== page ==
HOW MYRA TRAN’S VOICE CARRIED FROM VIETNAM’S MEKONG DELTA TO AMERICAN IDOL

Home » HOW MYRA TRAN’S VOICE CARRIED FROM VIETNAM’S MEKONG DELTA TO AMERICAN IDOL

The Vietnamese 19-year-old’s audition brought judges Lionel Richie, Katy Perry and Luke Bryan to their feet, but the young singer is no stranger to the pressures of talent competitions.

Myra Tran was just 16 years old when she became a household name in Vietnam for her voice. Now three years later and thousands of miles away from her home country, she has her sights set on the world’s biggest singing competition: American Idol.

The 19-year-old, who moved to Seattle in October 2017, brought American Idol judges Lionel Richie, Katy Perry and Luke Bryan to their feet on March 3 with her rendition of former competition finalist Jennifer Hudson’s song One Night Only.

“After giving it a lot of thought, I felt ‘One Night Only’ was the only song that could help me express all my emotions, which is why I chose it for the audition,” Tran told This Week in Asia.

“There’s nothing to compare you to … you have stepped into a zone that’s yours,” said judge Richie during the premiere of the singing competition’s 17th season.

But Tran, whose real name is Tran Minh Nhu, is no stranger to the limelight or the brunt of judges’ comments.

Originally from An Giang, in the Mekong Delta region of southern Vietnam, Tran performed in local cafes from as young as 14. In 2016, she quickly shot to fame when she won the X Factor Vietnam talent competition with her mash-up of American pop star Ariana Grande’s hits Focus and Problem.

But that first major win was not all smooth sailing. Two of the four X Factor Vietnam judges criticised her for lacking originality and playing it safe. Tran was then slammed by judge and renowned singer Tung Duong for performing a song called Who cares, which is about being yourself and not worrying about what others say.

I thought I was too young and I couldn’t picture clearly the path I wanted to take – Myra Tran

“If you sing ‘who cares’ then what’s the point of having four judges here,” Duong told the then 16-year-old budding pop star, calling the song’s message dangerous for young people.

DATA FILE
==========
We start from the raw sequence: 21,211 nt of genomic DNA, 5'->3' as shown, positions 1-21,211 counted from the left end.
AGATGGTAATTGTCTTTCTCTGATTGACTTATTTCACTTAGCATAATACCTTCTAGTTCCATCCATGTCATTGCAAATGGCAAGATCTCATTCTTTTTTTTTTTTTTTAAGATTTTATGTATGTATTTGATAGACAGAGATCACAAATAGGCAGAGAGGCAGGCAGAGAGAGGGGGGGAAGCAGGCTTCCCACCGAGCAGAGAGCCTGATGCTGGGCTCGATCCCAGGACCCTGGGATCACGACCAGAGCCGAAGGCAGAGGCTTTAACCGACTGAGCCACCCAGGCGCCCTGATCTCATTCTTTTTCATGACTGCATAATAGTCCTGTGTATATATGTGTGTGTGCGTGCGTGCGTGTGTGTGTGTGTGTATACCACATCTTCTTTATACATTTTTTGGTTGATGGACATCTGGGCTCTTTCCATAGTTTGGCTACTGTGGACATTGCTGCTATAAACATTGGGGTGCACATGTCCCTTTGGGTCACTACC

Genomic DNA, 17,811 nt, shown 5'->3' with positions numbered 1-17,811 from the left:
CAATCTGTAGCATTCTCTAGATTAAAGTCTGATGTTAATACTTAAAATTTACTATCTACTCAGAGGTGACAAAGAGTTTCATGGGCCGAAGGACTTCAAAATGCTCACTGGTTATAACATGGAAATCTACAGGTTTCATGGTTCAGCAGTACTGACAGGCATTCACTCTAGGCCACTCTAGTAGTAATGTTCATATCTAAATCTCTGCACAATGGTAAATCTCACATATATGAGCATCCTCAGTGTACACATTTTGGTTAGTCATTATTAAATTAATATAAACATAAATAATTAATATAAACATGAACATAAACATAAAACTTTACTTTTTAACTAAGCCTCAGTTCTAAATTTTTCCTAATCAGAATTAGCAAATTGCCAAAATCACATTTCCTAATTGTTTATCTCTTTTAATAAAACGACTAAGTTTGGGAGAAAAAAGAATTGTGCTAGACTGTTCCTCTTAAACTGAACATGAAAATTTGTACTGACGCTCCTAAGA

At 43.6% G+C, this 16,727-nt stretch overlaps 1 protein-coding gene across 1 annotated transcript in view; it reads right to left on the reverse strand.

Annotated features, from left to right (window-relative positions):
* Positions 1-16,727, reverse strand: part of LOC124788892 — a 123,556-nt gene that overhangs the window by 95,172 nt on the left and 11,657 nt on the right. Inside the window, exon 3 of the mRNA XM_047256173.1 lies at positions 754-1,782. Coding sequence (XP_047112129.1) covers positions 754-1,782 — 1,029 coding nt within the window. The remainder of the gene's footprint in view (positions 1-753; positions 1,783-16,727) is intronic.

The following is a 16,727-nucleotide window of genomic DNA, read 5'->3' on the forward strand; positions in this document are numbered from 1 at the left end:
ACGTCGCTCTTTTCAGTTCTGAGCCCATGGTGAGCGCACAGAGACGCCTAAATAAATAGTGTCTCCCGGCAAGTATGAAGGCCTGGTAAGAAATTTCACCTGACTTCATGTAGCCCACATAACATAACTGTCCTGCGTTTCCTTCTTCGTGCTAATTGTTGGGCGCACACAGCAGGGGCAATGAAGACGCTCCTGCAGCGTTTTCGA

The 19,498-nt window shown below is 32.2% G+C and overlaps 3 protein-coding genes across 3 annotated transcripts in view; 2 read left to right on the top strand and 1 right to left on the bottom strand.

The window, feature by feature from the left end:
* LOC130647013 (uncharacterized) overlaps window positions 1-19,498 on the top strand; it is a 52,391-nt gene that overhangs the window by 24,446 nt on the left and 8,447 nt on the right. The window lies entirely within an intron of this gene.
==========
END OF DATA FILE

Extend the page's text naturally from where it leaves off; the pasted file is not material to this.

When asked if that exchange caused Tran to go quiet after her X Factor win, Tran says there was more to it.

“The most difficult thing has been overcoming my own self,” she said. “At the time I thought I was too young and I couldn’t picture clearly the path I wanted to take.”

Moving to the US, however, helped to galvanise her dreams of pop stardom.

“I think school has helped my singing career a lot,” she said.

“Going to school allows me to practice English, which has boosted my confidence so I can sing more English songs and express more emotions.”

Her father Tran Cao Thinh works for Uber and has lived in America for over 14 years, while her mother Kim Thao, a hospital worker, came with Tran’s younger brother Quoc Huy seven years ago.

Neither of Tran’s parents wanted her to audition for X Factor Vietnam, fearing it would detract from her studies. But they have been supportive of her singing ambitions ever sine she won the competition. And although her time in the US has so far been a tremendous success – videos of her Idol audition reached more than 5 million views on social media platforms in a matter of days – Tran said she still misses life in her home country.

“I miss my grandmother the most. I miss her sour soup and braised fish,” she said. “I also miss the stage back home, I miss my colleagues too.”

With a Vietnamese community in the US of more than 1.3 million, Tran and her family have also been able to find the taste, or rather sound, of home by joining in on Vietnamese music groups and gigs.

Looking back on her winning Idol audition, Tran said one of the stand-out moments was when Katy Perry said: “music transcends barriers.”

“My best memory is the surprise in Katy Perry’s eyes when she heard I was just a high school student and a Vietnamese who’d just been in the US for a year,” Tran said, naming the late American singer Whitney Houston as her biggest inspiration.

“I feel that these comments are the best encouragement and the most meaningful way for me to improve both my English and singing.”

“I’ll soon graduate from high school. After that, I will launch my music career in both Vietnam and the US,” she said. “I hope the audience will like me.”

Lam Le

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